Jodi Hills

So this is who I am – a writer that paints, a painter that writes…


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Racing toward trouble.

I had to move to France to make these friends from California.

We were introduced online, connecting through the love of art and words. I was happy to see them posting pictures from their vacation in Aix en provence. I suppose everyone wants people to love the place they live. And then the true delight came when they asked if they could come to say hello.

It never occurred to me say no. The best things in my life have always started with yes.

“Don’t go to any trouble,” she emailed me. I smiled. My whole life, all I have ever wanted was “to go to the trouble.” Everything should mean something. It all deserves our effort. Our respect. Our attention.

And all this “trouble,” really takes so little. I only baked the croissants, and placed them on the table. Offered water. My heart. And my time. I received so much more than that in return. And it means something! To make new friends! What a thing!

I told them stories of my art, my books, my life, and our connection was real, not virtual. I have new friends. This is what keeps me racing toward all the “trouble” of my own life! It matters. Oh, how it matters! — not the location, but to love the “place” you live.

Merci, mes amis!


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Life’s couture.

Yesterday I saw a photographer on Youtube manipulating a photo to make it seem old — like it was a memory lived, I suppose. The technique took some skill, certainly. And while the end result was interesting, I thought it lacked what the photographer wanted — the depth of an actual experience.  That feeling is extremely difficult, if not impossible, to manufacture.  And I began to think, would our time be better spent trying to capture real experiences, by, well, living?

Once the thought was in my head, spinning around like a kid on a ferris wheel — my brain urging “go ’round again, go ’round again — I began to see it everywhere, this attempt at manufacturing a life. I saw it in the catalogs. Buy our ripped jeans! What if we did the work in the jeans we owned? Wore them in the yard, the garden? Hung tools from belts? Bent? Stretched? Bounced children on bent knees? Wore them thread bare by living? 

I saw the paint splattered jeans on the next page. Couldn’t we just actually paint? Splatter our own clothes with life experience? These are the colors that I want to live in — the colors flung from my own hand and heart.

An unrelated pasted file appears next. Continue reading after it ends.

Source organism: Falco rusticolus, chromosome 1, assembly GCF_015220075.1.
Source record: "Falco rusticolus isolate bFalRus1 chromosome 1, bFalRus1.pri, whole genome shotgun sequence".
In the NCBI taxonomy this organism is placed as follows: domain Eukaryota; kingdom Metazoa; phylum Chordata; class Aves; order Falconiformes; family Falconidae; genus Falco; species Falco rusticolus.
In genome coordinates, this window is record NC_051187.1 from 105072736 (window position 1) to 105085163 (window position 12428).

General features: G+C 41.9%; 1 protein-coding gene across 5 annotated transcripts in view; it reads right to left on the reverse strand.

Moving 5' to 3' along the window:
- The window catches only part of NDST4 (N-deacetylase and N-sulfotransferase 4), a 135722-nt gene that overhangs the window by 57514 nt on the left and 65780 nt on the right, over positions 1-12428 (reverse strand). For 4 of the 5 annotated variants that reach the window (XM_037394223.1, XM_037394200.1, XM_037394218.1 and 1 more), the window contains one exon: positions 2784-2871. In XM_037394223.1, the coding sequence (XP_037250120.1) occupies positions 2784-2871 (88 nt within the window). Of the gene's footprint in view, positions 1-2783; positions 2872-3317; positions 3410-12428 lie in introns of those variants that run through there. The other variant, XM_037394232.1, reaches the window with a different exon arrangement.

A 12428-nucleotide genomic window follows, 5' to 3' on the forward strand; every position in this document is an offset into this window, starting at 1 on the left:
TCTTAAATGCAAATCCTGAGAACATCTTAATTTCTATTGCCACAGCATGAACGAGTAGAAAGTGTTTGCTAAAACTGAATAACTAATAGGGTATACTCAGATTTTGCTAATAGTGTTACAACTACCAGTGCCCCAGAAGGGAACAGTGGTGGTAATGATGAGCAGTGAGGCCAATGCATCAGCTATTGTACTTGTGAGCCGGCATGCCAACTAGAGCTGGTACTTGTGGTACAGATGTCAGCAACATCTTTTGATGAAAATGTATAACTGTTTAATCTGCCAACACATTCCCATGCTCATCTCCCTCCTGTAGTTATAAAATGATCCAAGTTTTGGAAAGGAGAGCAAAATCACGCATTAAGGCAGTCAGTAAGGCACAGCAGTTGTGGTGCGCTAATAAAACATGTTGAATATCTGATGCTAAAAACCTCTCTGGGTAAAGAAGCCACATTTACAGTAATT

It was everywhere. This manufacturing. Even with so-called friends. This trying to fill the life-size holes within us, with “likes” and “followers.” Certainly it has its place. I use it here, every day. To connect. Keep the strings attached through time and distance. But nothing will ever replace human contact. Sitting outside on a sunny day, laughing so hard with friends that waists become rendered useless, bent over by the weight of joy and memory. Nothing can replace the feeling of hugging someone, just a little longer. A kiss of a hand. An empathetic, no words needed, smile. A wave that can’t be contained in the hand, but must be lifted in the air with feet jumping! 

I sit here typing, with paint on my shirt. It is valuable, not because it will sell in a catalog, but because I lived in it. Life’s couture. And I will again today! My heart, threadbare as my jeans, telling my brain, “let’s go ’round again, ’round again!!!”


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Washed clean.

I walked through the garage and into our front yard. The grass was damp. I could see that Cathy was in the empty lot before Dynda’s house. It had just rained, this being spring. I didn’t walk on the road because I didn’t want to get my shoes dirty. I chose wet instead. I crossed through the line of trees that separated the lots. The leaves dampened my shirt. She sat there, near a big puddle. Her hands were covered in mud up to her elbows. It was hard for me to breathe. “Let’s make mud pies,” she said. I liked neither mud, nor pie, but I did like Cathy, so I walked a little closer. She passed to me a clump of wet soil, as if it were a gift. I held on for as long as I could, mere seconds. “My mom is calling,” I lied. She looked confused as I dropped the muck. I ran with arms extended. “Maaaaaaaaaaaaam!  Mom!” I yelled as I got closer. She ran out the door with the urgency I required. “What????” she asked. Not seeing my most obvious emergency. I thrust my hands in her direction. I shook them towards her. How could she not see?  Look! My hands. She smiled in acknowledgement. She knew I didn’t like my hands dirty. “Please…” my outthrust hands pleaded. She grabbed the hose, and I was saved.

I don’t know why it terrified me so – to have dirty hands. But it did. My mother never made fun of me. Never questioned why. Never told me how to feel. She just helped me wash them. And later, we had a good laugh. 

Through the years, there would be countless times that I, or she, would find ourselves in a mess. Sometimes created. Sometimes thrust upon us. But I never felt judged. We simply helped each other cry — washed ourselves clean. Helped each other grow. Helped each other laugh. And we were saved.